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  1. #1

    Default Client Owes Money And Doesn't Want To Pay In Full

    My question involves business law in the state of: Washington

    I am the owner of a business that services bank owned properties. This broker is the banks realtor. The broker asked us to mow the lawns for 42 properties that he had listed. I told the broker the intial cuts were going to be about $100 and the bi-weekly would be $50. He agreed. I sub-contracted the work to be done. It was completed and the broker was invoiced.

    The broker initially told us that he would pay us weekly. He did not pay the first week and did not tell us to stop service. We continued service for the 2nd week. After all the lawns were mowed he told us "stop all lawn services I am trying to figure out why you and another guy and mowing the same lawns." Then he said every lawn we mowed had already had an initial cut done. Which was not the case.

    He had told me a few days earlier that an elderly man mowed 3-4 lawns a month for him.

    Long and short. He told me directly that he is not going to pay us in full and he has no contractual agreement with us. He said his bookeeper would send me a check for what is fair. I got a check in the mail today for $900. The total invoice was over $4,000 and I've already paid my sub-contractor over $3,000. I dont want to accept $900 for total payment. What should I do with the check? Also, I've thought about going to small claims court. I've got my sub-contractor that can prove the weight of the grass. Also, I have emails to and from him but no signed contract.

    Not sure if it makes any differnce but he also owes us $3600 for another project we completed. I have before and after photos of this project. I've talked with the county auditor and I can record a lien for $42. What should I do?


  2. #2
    Join Date
    Jan 2008
    Toledo, OH

    Default Re: Guy Owes Money And Doesn't Want To Pay In Full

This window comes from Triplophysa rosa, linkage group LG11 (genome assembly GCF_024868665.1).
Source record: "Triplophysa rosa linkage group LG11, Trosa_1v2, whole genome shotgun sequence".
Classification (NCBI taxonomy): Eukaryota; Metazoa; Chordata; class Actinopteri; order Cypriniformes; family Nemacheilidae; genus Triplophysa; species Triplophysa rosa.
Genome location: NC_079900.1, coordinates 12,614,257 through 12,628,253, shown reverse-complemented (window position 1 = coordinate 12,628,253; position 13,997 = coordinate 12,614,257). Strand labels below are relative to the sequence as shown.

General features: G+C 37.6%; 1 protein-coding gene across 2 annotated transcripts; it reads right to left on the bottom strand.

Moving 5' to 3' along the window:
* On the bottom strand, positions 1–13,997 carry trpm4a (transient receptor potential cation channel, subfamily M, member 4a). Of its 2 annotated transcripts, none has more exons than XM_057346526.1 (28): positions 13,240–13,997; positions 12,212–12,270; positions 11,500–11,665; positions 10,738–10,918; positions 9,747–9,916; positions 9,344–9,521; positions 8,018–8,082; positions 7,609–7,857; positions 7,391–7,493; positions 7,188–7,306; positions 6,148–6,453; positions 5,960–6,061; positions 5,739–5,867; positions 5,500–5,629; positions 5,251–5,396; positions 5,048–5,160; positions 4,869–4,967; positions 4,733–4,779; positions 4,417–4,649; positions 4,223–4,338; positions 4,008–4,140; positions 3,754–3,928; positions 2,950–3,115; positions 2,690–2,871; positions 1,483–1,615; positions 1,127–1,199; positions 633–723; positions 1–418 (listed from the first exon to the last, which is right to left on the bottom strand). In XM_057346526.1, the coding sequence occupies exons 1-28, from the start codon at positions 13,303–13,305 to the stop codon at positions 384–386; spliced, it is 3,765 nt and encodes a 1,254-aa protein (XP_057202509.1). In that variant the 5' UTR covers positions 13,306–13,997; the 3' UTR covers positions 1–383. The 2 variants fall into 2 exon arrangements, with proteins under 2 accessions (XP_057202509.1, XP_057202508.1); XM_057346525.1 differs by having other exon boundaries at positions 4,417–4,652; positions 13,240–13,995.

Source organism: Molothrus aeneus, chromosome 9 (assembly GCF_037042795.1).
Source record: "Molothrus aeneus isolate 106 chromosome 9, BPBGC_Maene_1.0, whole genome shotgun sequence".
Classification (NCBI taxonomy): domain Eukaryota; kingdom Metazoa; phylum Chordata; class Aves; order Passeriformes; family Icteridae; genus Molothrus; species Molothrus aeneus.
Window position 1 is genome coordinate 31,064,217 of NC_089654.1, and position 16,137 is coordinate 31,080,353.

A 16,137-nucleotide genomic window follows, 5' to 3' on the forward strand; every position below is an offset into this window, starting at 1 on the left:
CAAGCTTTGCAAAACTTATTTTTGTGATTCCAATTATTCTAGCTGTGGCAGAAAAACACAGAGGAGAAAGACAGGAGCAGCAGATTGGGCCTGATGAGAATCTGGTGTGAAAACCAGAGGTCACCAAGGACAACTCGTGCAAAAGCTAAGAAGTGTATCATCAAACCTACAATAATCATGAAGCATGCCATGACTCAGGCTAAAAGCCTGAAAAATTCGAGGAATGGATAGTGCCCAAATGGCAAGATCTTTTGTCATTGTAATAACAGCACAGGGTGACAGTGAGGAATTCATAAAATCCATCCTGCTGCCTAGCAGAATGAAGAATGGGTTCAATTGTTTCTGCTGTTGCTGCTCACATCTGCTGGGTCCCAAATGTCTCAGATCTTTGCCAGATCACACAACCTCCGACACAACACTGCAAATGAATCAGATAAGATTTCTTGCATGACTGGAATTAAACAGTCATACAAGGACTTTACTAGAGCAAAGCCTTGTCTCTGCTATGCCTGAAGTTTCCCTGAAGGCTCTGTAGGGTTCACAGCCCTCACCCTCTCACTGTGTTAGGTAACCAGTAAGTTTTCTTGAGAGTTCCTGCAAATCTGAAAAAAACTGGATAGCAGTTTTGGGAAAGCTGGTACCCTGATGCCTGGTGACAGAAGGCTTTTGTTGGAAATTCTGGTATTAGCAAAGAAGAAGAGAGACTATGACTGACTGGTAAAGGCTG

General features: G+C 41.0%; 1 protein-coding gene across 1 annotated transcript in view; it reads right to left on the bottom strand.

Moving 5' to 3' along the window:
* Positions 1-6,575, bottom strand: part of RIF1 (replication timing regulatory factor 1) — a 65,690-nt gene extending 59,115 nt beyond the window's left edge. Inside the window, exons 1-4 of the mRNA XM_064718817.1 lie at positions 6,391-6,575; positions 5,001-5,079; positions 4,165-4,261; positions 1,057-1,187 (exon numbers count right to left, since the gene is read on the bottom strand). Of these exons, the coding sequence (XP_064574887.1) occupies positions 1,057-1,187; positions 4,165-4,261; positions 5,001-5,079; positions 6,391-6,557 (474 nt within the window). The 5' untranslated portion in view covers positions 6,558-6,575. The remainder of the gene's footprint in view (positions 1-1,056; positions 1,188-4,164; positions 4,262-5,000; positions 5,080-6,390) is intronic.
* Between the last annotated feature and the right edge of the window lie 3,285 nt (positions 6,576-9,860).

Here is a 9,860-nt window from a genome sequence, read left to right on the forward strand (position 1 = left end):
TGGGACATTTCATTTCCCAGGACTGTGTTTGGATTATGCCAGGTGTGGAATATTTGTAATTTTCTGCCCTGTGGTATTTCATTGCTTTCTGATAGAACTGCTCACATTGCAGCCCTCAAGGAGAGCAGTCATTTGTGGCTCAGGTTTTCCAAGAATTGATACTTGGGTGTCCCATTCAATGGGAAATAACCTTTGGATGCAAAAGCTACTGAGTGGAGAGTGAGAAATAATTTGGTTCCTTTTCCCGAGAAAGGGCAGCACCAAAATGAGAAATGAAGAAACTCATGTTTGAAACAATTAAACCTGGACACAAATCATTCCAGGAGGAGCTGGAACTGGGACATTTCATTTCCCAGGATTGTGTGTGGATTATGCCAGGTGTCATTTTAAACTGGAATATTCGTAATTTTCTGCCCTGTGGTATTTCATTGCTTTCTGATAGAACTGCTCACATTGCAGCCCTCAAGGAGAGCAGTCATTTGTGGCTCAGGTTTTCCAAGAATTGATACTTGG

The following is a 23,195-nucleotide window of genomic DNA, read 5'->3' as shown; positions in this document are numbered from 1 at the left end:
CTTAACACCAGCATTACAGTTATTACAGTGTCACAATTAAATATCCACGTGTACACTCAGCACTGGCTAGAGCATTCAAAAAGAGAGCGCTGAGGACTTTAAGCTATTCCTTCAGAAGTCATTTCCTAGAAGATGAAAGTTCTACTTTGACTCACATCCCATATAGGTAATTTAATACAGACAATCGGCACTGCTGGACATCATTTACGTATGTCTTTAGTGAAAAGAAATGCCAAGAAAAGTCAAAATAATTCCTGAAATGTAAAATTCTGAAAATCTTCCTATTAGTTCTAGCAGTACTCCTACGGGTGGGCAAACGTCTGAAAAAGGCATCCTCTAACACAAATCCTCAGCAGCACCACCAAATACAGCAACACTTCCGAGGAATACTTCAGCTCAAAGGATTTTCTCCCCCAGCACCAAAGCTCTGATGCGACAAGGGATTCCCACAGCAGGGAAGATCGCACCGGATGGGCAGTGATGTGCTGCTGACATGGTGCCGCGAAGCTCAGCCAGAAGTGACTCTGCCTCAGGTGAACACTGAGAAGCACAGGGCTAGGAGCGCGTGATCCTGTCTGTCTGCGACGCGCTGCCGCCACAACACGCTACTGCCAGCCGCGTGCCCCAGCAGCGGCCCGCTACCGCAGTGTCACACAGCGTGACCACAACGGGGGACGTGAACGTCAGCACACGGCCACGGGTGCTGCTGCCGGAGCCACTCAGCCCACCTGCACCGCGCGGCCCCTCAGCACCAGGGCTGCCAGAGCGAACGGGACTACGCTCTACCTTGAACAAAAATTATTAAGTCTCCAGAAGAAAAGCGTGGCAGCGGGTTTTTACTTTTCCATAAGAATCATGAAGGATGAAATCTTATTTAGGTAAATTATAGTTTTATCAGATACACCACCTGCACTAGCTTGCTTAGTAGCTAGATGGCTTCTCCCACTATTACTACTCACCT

What should I do?
    Take him to court.

    He does, in fact, have a contractual agreement with you - verbal contracts are legally enforceable, and the more evidence you have referring to that oral agreement (like your e-mails), the better.

  3. #3

    Default Re: Guy Owes Money And Doesn't Want To Pay In Full

    What should I do about the $900 check? Cash it or return it to sender? Also, should I lien the properties? Sorry for the string of questins just not 100% sure and don't want to make a wrong step.

  4. #4
    Join Date
    Mar 2005

    Default Re: Guy Owes Money And Doesn't Want To Pay In Full

    Does it indicate anything - "payment in full", "accord and satisfaction", or anything other than "Pay to the order of [you] $900"?

  5. #5
    Join Date
    Apr 2007
    Il.(near StL,Mo.)

    Default Re: Client Owes Money And Doesn't Want To Pay In Full

    If the check does say anything other than just pay to the order of "you", you might not want to accept/cash it. You don't want to cash it if it might be taken that you are accepting it as payment in full.

    Just for your info - if you sue, you can sue in small claims court in Washington for up to $4,000. Above that amount, you would need to sue in a higher court.

  6. #6

    Default Re: Client Owes Money And Doesn't Want To Pay In Full

    The check does not say anything about invoice paid in full. The letter that was attached with the check said they are willing to pay is $900 for the work performed. I sent the guy an email stating that we would accept this $900 check as an intial payment towards the amount owed. I don't think I am going to cash the check. I am going to take this to court and I think the judge will at least grant me the $900 if nothing else.

  7. #7

    Default Re: Client Owes Money And Doesn't Want To Pay In Full

    Should I retain the services of an attorney in the event we foreclose on the lien or have to go to small claims court? And if so, can I recoup any of the legal fee's in court?

  8. #8
    Join Date
    Sep 2005
    Behind a Desk

    Default Re: Client Owes Money And Doesn't Want To Pay In Full

    Depending on the nature of your business, you may have to hire a lawyer to pursue any foreclosure. Corporations are generally unable to represent themselves. Why not consult a local lawyer, find out what the lawyer would charge to handle the case, and see if the lawyer thinks you'll be able to recover any fees (although I expect not).

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